Low Octane

Certain formulas just make sense, as in the Hi-Performance engines of my younger days. We raced muscle cars every Friday or Saturday night if the weather cooperated on those days. Low octane fuel was for little less-powered engines. But, if we wanted great strength and power, high octane gave us a much better performance. Our health and well-being run on the same performance factors, and it’s equated to the relationship we have with God.

I’m sure some of us have observed people who sat in the back of a church and appeared as though they slept in their clothes. Some believers come to take up space and really don’t take part in the songs of praise. But in the front pews of God’s church, sat the brilliant Christians, praising the Lord, and magnified by God’s glow. Those beautifully dressed believers in the front rows, with their hands held high to receive God’s word… need I say more? They are full of high octane. Then, I examined those of ill-faded color, dull complexions, blemished, and disheveled, and it was apparent their spirituality may be (or was) filled with low octane. Their engine’s performance could be directly related to the quality of octane they put into their bodies.

“If anyone destroys God’s temple, God will destroy him. For God’s temple is holy, and you are that temple.” 1 Corinthians 3:17

Though a remarkable difference in the congregation is clear, there appears to be a more profound correlation not so noticeable. My theory is purely hypothetical, so I did some research to discover the accuracy of my prognosis.

“You shall serve the Lord your God, and he will bless your bread and your water, and I will take sickness away from among you.” Exodus 23:25

Jesus proved in His healing work that it is God’s will we have good health. Many examples in scriptures reveal the miracles of Jesus healing those with ailments. Our health is the inevitable result of knowing God and living a life filled with His love and direction. Let’s look at a few of these examples.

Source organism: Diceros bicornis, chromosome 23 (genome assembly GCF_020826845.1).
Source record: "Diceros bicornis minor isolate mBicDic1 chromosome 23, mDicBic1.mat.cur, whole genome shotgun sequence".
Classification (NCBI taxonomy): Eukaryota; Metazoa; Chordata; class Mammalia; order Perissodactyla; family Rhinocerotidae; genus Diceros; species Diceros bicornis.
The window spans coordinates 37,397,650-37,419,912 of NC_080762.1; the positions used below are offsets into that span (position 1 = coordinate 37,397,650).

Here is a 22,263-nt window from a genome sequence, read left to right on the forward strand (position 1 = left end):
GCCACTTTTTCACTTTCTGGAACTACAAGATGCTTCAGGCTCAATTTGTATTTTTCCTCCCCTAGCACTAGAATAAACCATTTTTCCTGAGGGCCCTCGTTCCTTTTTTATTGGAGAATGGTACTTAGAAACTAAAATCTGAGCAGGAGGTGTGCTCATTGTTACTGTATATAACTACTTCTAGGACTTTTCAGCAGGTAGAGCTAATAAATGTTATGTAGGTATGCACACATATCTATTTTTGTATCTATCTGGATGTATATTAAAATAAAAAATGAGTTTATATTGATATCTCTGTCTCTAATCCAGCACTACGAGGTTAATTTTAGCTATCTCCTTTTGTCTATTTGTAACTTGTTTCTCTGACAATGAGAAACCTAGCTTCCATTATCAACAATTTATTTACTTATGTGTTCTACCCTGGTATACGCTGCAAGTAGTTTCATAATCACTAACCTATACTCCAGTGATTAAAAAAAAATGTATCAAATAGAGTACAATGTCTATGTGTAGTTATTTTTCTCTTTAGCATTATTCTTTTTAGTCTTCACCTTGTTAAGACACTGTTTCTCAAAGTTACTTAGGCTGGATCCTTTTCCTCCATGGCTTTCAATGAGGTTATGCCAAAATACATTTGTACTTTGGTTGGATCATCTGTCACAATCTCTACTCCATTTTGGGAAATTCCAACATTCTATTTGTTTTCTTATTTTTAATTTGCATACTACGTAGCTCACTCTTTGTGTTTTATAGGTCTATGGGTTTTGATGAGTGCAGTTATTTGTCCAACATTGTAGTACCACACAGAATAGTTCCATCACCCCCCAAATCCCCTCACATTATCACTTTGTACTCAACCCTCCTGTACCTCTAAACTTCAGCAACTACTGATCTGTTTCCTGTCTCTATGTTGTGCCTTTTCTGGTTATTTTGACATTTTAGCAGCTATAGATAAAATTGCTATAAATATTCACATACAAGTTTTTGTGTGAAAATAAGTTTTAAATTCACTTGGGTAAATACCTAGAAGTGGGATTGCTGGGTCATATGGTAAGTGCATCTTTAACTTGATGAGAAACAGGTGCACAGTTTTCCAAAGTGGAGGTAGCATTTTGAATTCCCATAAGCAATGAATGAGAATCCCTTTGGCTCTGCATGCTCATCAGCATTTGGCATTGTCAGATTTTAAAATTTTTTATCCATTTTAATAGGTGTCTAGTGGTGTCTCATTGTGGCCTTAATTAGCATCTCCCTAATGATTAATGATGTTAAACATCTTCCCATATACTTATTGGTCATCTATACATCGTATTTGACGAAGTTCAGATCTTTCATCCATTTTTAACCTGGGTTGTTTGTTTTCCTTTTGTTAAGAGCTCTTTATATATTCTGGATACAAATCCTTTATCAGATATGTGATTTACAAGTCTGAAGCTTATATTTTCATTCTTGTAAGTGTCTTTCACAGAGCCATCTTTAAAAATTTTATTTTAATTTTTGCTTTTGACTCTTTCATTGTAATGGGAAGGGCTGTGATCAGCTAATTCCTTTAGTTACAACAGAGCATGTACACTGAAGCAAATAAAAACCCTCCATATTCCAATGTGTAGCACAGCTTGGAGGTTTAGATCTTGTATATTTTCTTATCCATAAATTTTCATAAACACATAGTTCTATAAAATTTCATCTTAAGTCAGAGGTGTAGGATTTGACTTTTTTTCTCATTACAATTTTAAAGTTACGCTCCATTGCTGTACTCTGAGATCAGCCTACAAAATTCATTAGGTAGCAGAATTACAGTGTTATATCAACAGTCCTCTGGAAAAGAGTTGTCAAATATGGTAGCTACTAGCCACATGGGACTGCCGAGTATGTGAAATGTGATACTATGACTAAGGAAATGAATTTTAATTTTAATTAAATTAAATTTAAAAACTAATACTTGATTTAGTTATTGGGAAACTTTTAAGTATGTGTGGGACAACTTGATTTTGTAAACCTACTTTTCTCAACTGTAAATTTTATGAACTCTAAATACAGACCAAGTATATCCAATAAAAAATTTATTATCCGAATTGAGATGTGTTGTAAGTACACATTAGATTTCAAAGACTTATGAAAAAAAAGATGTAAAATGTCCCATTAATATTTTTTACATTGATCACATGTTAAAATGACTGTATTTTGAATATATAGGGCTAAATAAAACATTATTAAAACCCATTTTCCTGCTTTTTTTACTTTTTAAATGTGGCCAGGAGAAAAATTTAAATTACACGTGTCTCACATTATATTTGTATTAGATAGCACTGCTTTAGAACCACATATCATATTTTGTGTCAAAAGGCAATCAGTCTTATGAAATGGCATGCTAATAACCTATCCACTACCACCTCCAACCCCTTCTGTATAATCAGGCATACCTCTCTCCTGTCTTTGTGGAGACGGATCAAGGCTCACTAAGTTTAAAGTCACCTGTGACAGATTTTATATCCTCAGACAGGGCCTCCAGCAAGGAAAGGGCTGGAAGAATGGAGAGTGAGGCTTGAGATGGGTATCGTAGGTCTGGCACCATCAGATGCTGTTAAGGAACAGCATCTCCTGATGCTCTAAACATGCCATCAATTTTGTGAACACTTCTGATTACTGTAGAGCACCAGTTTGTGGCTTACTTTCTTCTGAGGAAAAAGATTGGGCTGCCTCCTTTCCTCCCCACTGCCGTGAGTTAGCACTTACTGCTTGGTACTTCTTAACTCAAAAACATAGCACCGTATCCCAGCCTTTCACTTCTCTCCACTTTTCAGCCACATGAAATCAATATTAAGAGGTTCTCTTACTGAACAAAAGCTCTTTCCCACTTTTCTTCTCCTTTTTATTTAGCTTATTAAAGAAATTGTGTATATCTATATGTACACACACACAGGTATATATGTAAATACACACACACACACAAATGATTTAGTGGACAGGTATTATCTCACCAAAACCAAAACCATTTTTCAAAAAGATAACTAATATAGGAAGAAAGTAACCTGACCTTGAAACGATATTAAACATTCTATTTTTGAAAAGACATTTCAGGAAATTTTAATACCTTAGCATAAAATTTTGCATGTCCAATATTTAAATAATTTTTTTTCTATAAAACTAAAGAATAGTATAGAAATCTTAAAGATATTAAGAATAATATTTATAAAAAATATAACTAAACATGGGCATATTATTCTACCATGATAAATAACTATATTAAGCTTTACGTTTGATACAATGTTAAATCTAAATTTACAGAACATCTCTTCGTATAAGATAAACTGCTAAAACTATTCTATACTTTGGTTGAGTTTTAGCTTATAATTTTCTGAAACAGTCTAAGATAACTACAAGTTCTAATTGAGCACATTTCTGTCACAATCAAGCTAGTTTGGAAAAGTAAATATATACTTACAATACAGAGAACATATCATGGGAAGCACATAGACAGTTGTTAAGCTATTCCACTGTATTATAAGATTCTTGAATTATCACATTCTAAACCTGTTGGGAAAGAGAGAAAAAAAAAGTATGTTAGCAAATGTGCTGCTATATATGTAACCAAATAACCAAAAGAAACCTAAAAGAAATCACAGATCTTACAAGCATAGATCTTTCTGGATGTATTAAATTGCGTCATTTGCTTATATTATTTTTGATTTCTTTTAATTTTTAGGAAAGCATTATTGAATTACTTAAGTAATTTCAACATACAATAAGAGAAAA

My wife’s mother was a devout, God-fearing Christian who lived her life by God’s commandments. When she passed away at ninety-five years old, she barely had a wrinkle on her face. She glowed in God’s spirit, and He took her from us peacefully, without pain and struggle. I have a high school friend who has not had a natural heartbeat since 1995. Pacemakers have been the source of her existence, but she praises the Lord for her health and life. Looking at her today, she is the epitome of health – glowing skin, smiling ear-to-ear, and shiny, beautiful hair. She runs on high octane and lives every day to the fullest. God bless her heart!

On a more notable scale, the evangelist, Billy Graham, was ninety-nine years old when he quietly passed away. He struggled with cancer and eventually died of pneumonia, but until the day he died, he looked healthy. He had God’s glow of high octane. The late Bishop Eddie Long, head of one of the largest mega-churches in the U.S., is another example of one who passed away from cancer. He maintained his youthful appearance and high octane looks until the day he left us.

Our health is a gift to all of God’s children. We can overcome disease and sickness, in some sense, by living a faithful life to Christ. Now do not misinterpret my words to mean we will never get sick or recover from terminal conditions if we live on high octane. God doesn’t promise us life with no pain or sickness. But one has to wonder… why are those with spiritually low octane, appear not so healthy, yet those who run on high octane rarely show any illnesses? Pay close attention to those around you who are suffering ailments and tell me if my observation isn’t correct.

The principles of well-being are not only our mental health but the condition of our physical health too. It’s simple – God is the highest octane you can receive for your body. Where can you get it? We obtain it through prayer and living a godly life. The more the Lord resonates in your life, the better you will look and feel. Let the love of God be Your octane bust!


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“The History of Hope”

Today, I acknowledged a miracle of words when I picked up my sacred golden pages known as the Bible. I was seeking special words of encouragement to share with my readers when a light shone on a preface. Among the Scriptures and descriptions of my Bible were four simple words clear as the morning sky – The history of hope. Wow! This Christian compilation of sixty-six books and letters, written by over forty authors, says more about the complexity of God’s holy words than anything else. What better way can you describe the Bible than hope!